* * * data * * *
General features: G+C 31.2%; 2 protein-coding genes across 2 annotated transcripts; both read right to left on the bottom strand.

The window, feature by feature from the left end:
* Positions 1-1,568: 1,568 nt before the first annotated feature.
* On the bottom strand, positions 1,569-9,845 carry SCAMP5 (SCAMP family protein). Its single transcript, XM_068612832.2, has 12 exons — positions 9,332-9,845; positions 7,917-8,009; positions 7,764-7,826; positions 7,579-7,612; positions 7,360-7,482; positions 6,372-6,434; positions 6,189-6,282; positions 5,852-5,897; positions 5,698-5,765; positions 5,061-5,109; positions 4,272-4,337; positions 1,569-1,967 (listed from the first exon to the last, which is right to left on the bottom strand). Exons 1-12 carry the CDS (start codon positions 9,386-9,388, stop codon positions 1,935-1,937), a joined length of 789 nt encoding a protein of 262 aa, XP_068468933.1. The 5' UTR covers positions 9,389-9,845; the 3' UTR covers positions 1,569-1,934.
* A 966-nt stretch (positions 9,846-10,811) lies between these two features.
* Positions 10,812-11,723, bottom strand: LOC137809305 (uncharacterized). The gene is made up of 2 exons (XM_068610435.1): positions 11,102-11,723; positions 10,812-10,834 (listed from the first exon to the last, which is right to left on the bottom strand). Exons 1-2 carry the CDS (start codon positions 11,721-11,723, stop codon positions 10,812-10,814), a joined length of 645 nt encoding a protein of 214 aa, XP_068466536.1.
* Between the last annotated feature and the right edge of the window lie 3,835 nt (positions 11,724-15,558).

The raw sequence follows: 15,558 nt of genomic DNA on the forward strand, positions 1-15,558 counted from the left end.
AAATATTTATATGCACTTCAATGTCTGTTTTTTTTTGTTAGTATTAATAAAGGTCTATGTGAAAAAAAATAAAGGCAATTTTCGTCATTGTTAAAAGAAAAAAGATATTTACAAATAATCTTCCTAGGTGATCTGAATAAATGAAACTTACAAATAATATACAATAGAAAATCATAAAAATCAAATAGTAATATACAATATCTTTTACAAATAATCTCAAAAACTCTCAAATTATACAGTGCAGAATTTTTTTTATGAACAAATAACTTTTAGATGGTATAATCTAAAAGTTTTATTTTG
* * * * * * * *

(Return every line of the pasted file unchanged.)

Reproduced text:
General features: G+C 31.2%; 2 protein-coding genes across 2 annotated transcripts; both read right to left on the bottom strand.

The window, feature by feature from the left end:
* Positions 1-1,568: 1,568 nt before the first annotated feature.
* On the bottom strand, positions 1,569-9,845 carry SCAMP5 (SCAMP family protein). Its single transcript, XM_068612832.2, has 12 exons — positions 9,332-9,845; positions 7,917-8,009; positions 7,764-7,826; positions 7,579-7,612; positions 7,360-7,482; positions 6,372-6,434; positions 6,189-6,282; positions 5,852-5,897; positions 5,698-5,765; positions 5,061-5,109; positions 4,272-4,337; positions 1,569-1,967 (listed from the first exon to the last, which is right to left on the bottom strand). Exons 1-12 carry the CDS (start codon positions 9,386-9,388, stop codon positions 1,935-1,937), a joined length of 789 nt encoding a protein of 262 aa, XP_068468933.1. The 5' UTR covers positions 9,389-9,845; the 3' UTR covers positions 1,569-1,934.
* A 966-nt stretch (positions 9,846-10,811) lies between these two features.
* Positions 10,812-11,723, bottom strand: LOC137809305 (uncharacterized). The gene is made up of 2 exons (XM_068610435.1): positions 11,102-11,723; positions 10,812-10,834 (listed from the first exon to the last, which is right to left on the bottom strand). Exons 1-2 carry the CDS (start codon positions 11,721-11,723, stop codon positions 10,812-10,814), a joined length of 645 nt encoding a protein of 214 aa, XP_068466536.1.
* Between the last annotated feature and the right edge of the window lie 3,835 nt (positions 11,724-15,558).

The raw sequence follows: 15,558 nt of genomic DNA on the forward strand, positions 1-15,558 counted from the left end.
AAATATTTATATGCACTTCAATGTCTGTTTTTTTTTGTTAGTATTAATAAAGGTCTATGTGAAAAAAAATAAAGGCAATTTTCGTCATTGTTAAAAGAAAAAAGATATTTACAAATAATCTTCCTAGGTGATCTGAATAAATGAAACTTACAAATAATATACAATAGAAAATCATAAAAATCAAATAGTAATATACAATATCTTTTACAAATAATCTCAAAAACTCTCAAATTATACAGTGCAGAATTTTTTTTATGAACAAATAACTTTTAGATGGTATAATCTAAAAGTTTTATTTTG